No one has ever suggested that no black men found their way into Confederate ranks. The fact that a few managed to enlist before the fall of the Confederate government demonstrates this to be the case. The myth is that anywhere between 1,000 and 100,000 slaves and free blacks fought loyally as soldiers. That is the myth. The narrative is meant to draw a wedge between the Confederate government and the preservation of slavery and white supremacy.

          • BorderRuffian Oct 13, 2011 @ 5:04

            “The myth is that anywhere between 1,000 and 100,000 slaves and free blacks fought loyally as soldiers.”

            Hey, ole Bruce Levine said *10,000* to 100,000.

            Better go with that…

            • Kevin Levin Oct 13, 2011 @ 5:16

              Well, a Harvard professor estimated it at 7,000 so perhaps we should go with that. What’s your point. Either way the numbers game is silly, but that’s business as usual for the myth makers who are all over the place when it comes to numbers.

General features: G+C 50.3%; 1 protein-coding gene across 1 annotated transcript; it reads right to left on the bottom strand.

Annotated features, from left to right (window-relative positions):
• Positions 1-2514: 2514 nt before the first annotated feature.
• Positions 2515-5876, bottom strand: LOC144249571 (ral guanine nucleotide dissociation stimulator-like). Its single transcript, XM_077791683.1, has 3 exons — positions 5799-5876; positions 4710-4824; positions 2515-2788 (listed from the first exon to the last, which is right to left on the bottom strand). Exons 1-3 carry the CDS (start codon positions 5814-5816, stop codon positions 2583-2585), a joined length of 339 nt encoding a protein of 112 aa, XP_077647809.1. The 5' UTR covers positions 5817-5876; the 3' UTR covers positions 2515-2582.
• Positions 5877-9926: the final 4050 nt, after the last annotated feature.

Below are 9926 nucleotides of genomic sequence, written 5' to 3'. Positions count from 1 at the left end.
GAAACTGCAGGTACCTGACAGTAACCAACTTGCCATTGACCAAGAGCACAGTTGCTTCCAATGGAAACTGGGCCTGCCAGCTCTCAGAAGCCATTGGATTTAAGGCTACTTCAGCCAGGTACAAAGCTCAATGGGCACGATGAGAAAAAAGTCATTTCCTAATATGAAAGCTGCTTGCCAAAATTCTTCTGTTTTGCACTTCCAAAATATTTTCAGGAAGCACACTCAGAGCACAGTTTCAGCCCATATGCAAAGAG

• Leonard_K_Tunstall Oct 13, 2011 @ 5:29

                There you go again with more double standards. You say you don’t want to play the numbers game even as you play it every opportunity you get – even tie it into how you define the elusive “myth.”

                You remind me of the guy who insists he takes moral offense over dueling after having fought a dozen of them.

                • Kevin Levin Oct 13, 2011 @ 5:55

                  Hi Leonard. Perhaps you can show me examples of this double-standard. If you go back through my posts on this subject you will notice that my interest has much more to do with how free and enslaved blacks were mobilized by the Confederacy rather than trying to figure out how many black Confederates there were. The question itself makes little sense. You seem to get hung up on the most trivial matters. Happy hunting.

          • William Richardson Oct 13, 2011 @ 7:06

            Ok I understand and agree with you on that, but isn’t your “Black Confederate Myth” title misleading ? When in fact there were some black Confederates ? Imho that is just as misleading as 10,000 or 1000,000 blacks served the Confederacy. Of course if you say it enough it will become true I suppose.


            • Kevin Levin Oct 13, 2011 @ 7:12